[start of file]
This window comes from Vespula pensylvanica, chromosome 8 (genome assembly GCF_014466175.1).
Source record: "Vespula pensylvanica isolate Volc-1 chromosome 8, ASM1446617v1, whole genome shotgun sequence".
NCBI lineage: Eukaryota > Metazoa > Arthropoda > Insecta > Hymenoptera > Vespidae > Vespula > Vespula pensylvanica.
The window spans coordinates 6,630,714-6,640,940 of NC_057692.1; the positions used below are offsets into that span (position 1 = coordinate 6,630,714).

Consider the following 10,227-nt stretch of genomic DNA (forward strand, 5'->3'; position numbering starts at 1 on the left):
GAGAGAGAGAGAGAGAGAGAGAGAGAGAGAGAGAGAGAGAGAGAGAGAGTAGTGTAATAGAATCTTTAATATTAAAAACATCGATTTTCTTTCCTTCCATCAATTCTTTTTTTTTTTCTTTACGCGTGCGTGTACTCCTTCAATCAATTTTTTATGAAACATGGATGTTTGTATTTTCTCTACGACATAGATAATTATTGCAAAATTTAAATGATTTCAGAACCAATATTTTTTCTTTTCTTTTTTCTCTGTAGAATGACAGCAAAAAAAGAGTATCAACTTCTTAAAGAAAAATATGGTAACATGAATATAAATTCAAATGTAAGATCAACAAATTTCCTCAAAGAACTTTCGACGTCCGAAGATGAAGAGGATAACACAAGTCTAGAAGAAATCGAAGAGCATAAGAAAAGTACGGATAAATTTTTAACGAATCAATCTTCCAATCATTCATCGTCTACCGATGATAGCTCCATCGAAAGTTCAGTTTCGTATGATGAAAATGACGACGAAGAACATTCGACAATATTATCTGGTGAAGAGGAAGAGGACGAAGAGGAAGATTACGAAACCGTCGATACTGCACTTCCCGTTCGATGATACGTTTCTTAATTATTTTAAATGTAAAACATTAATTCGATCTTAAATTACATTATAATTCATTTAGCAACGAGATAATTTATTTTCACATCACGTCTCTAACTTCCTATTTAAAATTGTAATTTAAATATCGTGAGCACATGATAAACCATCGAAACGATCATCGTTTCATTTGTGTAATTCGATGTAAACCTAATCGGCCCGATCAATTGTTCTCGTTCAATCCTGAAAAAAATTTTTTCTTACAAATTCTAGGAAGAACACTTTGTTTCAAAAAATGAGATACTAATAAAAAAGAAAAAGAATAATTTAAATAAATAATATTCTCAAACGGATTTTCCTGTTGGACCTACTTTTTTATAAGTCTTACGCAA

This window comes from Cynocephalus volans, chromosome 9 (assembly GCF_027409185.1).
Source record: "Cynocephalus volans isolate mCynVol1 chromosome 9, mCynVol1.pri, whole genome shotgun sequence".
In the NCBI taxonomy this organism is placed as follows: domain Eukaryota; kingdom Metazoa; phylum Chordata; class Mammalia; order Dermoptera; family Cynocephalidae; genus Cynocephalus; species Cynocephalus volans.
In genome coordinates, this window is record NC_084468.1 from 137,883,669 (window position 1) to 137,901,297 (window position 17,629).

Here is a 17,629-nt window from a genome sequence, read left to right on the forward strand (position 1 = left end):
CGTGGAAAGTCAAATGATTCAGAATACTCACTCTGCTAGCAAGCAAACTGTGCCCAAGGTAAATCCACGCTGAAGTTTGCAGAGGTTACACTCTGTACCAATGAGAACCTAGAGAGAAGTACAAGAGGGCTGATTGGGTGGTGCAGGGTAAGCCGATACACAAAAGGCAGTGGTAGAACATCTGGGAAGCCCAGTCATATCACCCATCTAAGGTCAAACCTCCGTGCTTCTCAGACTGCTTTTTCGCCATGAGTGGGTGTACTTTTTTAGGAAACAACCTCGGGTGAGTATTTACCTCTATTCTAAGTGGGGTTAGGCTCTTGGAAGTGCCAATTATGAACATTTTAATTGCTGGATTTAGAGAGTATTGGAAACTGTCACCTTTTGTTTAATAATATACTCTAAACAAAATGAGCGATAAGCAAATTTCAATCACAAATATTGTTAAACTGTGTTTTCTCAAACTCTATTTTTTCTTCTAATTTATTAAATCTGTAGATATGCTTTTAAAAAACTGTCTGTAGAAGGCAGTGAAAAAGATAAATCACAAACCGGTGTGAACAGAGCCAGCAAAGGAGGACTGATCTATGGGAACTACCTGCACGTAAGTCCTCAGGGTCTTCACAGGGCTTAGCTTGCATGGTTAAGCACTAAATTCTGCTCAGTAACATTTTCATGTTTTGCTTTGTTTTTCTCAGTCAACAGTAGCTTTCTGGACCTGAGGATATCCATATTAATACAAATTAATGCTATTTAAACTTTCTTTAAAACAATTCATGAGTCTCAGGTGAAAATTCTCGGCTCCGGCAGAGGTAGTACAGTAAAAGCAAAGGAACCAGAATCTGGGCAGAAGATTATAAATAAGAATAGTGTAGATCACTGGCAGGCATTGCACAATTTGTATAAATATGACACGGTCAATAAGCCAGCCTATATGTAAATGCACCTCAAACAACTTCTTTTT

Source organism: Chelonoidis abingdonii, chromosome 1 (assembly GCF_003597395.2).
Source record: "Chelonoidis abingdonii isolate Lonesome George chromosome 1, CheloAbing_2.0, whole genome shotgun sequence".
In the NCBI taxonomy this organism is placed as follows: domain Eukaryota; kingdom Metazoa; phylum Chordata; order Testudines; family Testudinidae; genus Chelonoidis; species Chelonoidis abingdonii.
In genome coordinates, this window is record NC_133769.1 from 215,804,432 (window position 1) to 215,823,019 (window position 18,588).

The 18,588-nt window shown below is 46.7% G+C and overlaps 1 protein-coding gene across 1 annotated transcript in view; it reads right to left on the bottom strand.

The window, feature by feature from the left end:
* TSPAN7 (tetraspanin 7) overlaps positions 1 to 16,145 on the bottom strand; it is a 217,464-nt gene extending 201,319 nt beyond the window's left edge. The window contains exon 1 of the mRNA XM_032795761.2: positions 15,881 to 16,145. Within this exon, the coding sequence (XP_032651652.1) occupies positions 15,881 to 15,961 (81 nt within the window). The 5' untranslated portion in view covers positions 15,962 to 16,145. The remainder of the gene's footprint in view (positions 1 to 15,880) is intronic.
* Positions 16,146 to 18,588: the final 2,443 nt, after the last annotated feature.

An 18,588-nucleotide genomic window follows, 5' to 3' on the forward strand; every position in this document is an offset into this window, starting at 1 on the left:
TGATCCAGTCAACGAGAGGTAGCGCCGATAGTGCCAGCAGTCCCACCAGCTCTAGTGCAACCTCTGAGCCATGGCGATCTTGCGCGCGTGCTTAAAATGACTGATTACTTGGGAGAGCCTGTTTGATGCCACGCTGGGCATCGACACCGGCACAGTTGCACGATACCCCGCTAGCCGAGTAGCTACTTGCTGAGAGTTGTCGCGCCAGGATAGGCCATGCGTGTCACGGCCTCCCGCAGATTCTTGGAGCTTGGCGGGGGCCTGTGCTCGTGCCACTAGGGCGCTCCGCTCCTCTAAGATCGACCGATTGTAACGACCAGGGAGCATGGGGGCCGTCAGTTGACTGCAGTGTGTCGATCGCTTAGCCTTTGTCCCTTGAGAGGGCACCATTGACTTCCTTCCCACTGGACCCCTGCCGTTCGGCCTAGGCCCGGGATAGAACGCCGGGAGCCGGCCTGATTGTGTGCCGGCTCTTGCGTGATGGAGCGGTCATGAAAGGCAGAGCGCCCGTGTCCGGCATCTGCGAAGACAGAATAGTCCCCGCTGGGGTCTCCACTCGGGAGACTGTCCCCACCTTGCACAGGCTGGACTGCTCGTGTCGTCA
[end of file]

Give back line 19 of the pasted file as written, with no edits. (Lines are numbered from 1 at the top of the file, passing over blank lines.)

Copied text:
* TSPAN7 (tetraspanin 7) overlaps positions 1 to 16,145 on the bottom strand; it is a 217,464-nt gene extending 201,319 nt beyond the window's left edge. The window contains exon 1 of the mRNA XM_032795761.2: positions 15,881 to 16,145. Within this exon, the coding sequence (XP_032651652.1) occupies positions 15,881 to 15,961 (81 nt within the window). The 5' untranslated portion in view covers positions 15,962 to 16,145. The remainder of the gene's footprint in view (positions 1 to 15,880) is intronic.